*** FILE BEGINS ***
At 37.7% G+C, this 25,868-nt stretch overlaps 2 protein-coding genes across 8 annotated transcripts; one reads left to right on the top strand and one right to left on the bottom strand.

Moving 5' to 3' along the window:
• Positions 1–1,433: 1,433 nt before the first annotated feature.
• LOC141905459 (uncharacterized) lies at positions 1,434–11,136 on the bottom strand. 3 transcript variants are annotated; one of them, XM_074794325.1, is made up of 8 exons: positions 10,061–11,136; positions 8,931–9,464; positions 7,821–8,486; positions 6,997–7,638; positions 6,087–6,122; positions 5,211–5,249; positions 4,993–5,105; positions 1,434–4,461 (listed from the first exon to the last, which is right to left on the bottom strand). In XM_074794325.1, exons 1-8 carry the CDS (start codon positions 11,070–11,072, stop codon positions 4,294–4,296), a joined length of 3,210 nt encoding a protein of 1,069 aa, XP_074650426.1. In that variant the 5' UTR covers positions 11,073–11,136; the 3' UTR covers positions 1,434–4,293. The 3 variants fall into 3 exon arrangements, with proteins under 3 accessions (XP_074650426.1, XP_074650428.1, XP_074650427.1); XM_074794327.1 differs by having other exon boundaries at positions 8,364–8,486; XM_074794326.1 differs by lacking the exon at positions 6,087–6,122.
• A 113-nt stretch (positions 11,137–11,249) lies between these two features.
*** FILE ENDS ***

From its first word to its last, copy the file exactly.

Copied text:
At 37.7% G+C, this 25,868-nt stretch overlaps 2 protein-coding genes across 8 annotated transcripts; one reads left to right on the top strand and one right to left on the bottom strand.

Moving 5' to 3' along the window:
• Positions 1–1,433: 1,433 nt before the first annotated feature.
• LOC141905459 (uncharacterized) lies at positions 1,434–11,136 on the bottom strand. 3 transcript variants are annotated; one of them, XM_074794325.1, is made up of 8 exons: positions 10,061–11,136; positions 8,931–9,464; positions 7,821–8,486; positions 6,997–7,638; positions 6,087–6,122; positions 5,211–5,249; positions 4,993–5,105; positions 1,434–4,461 (listed from the first exon to the last, which is right to left on the bottom strand). In XM_074794325.1, exons 1-8 carry the CDS (start codon positions 11,070–11,072, stop codon positions 4,294–4,296), a joined length of 3,210 nt encoding a protein of 1,069 aa, XP_074650426.1. In that variant the 5' UTR covers positions 11,073–11,136; the 3' UTR covers positions 1,434–4,293. The 3 variants fall into 3 exon arrangements, with proteins under 3 accessions (XP_074650426.1, XP_074650428.1, XP_074650427.1); XM_074794327.1 differs by having other exon boundaries at positions 8,364–8,486; XM_074794326.1 differs by lacking the exon at positions 6,087–6,122.
• A 113-nt stretch (positions 11,137–11,249) lies between these two features.